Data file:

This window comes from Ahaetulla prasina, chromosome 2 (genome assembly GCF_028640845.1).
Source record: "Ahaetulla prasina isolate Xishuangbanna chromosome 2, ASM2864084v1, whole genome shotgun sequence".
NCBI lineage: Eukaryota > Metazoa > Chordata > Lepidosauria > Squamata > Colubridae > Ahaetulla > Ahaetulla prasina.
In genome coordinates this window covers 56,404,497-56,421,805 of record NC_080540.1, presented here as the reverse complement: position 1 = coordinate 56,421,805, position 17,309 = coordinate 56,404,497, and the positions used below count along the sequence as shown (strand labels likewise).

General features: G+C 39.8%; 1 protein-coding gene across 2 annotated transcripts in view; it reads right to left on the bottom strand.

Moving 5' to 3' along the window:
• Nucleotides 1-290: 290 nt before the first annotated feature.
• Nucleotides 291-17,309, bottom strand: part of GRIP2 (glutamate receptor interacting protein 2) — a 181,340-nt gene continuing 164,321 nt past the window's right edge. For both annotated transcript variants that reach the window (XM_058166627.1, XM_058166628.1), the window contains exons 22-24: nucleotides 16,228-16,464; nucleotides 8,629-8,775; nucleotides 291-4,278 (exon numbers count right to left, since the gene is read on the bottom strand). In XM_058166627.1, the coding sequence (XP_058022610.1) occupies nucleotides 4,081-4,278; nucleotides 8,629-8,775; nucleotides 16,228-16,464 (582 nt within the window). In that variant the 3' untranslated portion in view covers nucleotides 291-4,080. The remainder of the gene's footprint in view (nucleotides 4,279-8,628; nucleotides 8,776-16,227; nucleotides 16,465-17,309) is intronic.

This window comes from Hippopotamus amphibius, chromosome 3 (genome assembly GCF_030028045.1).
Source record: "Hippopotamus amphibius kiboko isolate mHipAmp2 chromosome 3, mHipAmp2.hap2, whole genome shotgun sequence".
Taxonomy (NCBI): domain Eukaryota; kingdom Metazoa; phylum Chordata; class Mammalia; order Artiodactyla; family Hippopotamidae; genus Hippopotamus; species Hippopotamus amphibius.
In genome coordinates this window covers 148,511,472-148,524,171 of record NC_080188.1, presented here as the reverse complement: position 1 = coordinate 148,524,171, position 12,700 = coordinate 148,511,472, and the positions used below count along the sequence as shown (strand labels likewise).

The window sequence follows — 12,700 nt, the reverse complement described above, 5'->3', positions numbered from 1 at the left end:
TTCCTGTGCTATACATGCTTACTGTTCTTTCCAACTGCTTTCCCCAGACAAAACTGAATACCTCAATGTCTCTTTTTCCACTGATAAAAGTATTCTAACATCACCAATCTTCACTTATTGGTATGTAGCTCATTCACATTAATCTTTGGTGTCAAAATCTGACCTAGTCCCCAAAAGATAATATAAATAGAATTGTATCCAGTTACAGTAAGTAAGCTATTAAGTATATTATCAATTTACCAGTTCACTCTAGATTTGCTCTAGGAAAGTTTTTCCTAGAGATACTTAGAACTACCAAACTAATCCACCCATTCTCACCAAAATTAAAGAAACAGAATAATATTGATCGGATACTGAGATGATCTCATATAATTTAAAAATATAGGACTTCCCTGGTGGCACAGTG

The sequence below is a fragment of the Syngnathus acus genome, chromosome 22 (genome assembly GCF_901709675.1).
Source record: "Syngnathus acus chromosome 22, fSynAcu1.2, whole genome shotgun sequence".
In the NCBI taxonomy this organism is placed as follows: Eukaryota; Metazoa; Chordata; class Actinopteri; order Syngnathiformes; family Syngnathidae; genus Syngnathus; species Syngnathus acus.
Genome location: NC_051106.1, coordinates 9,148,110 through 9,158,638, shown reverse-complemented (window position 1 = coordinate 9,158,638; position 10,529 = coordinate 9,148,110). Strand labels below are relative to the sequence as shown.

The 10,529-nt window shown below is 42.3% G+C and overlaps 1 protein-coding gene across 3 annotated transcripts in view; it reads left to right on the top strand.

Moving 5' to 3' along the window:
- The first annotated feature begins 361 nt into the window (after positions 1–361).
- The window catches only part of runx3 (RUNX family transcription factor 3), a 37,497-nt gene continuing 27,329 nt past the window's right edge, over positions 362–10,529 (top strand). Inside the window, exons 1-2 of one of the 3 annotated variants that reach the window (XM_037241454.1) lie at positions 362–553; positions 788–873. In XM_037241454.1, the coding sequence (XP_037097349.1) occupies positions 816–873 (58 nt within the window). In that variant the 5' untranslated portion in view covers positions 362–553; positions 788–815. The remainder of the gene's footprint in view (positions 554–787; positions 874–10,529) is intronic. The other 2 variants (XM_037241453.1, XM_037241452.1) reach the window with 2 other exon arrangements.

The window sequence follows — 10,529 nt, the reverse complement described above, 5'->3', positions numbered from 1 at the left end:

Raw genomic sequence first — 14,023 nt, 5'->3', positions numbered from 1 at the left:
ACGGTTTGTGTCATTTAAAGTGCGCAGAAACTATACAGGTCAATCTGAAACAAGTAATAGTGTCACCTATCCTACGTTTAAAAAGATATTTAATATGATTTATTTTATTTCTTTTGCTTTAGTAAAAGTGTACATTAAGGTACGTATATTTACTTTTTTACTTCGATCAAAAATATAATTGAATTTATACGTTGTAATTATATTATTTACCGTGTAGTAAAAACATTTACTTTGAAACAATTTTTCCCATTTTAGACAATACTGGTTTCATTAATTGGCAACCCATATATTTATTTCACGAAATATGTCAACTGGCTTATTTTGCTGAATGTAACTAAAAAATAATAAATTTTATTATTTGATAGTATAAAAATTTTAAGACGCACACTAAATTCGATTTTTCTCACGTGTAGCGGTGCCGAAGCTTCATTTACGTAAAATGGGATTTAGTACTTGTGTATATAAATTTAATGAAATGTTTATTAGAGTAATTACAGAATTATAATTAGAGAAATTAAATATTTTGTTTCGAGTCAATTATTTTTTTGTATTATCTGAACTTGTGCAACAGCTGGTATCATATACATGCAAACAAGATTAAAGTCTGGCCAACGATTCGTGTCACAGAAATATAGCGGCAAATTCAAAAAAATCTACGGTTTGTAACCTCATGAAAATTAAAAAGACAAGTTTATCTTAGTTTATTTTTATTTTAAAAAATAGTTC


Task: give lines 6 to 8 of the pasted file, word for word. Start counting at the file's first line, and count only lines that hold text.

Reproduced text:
Moving 5' to 3' along the window:
• Nucleotides 1-290: 290 nt before the first annotated feature.
• Nucleotides 291-17,309, bottom strand: part of GRIP2 (glutamate receptor interacting protein 2) — a 181,340-nt gene continuing 164,321 nt past the window's right edge. For both annotated transcript variants that reach the window (XM_058166627.1, XM_058166628.1), the window contains exons 22-24: nucleotides 16,228-16,464; nucleotides 8,629-8,775; nucleotides 291-4,278 (exon numbers count right to left, since the gene is read on the bottom strand). In XM_058166627.1, the coding sequence (XP_058022610.1) occupies nucleotides 4,081-4,278; nucleotides 8,629-8,775; nucleotides 16,228-16,464 (582 nt within the window). In that variant the 3' untranslated portion in view covers nucleotides 291-4,080. The remainder of the gene's footprint in view (nucleotides 4,279-8,628; nucleotides 8,776-16,227; nucleotides 16,465-17,309) is intronic.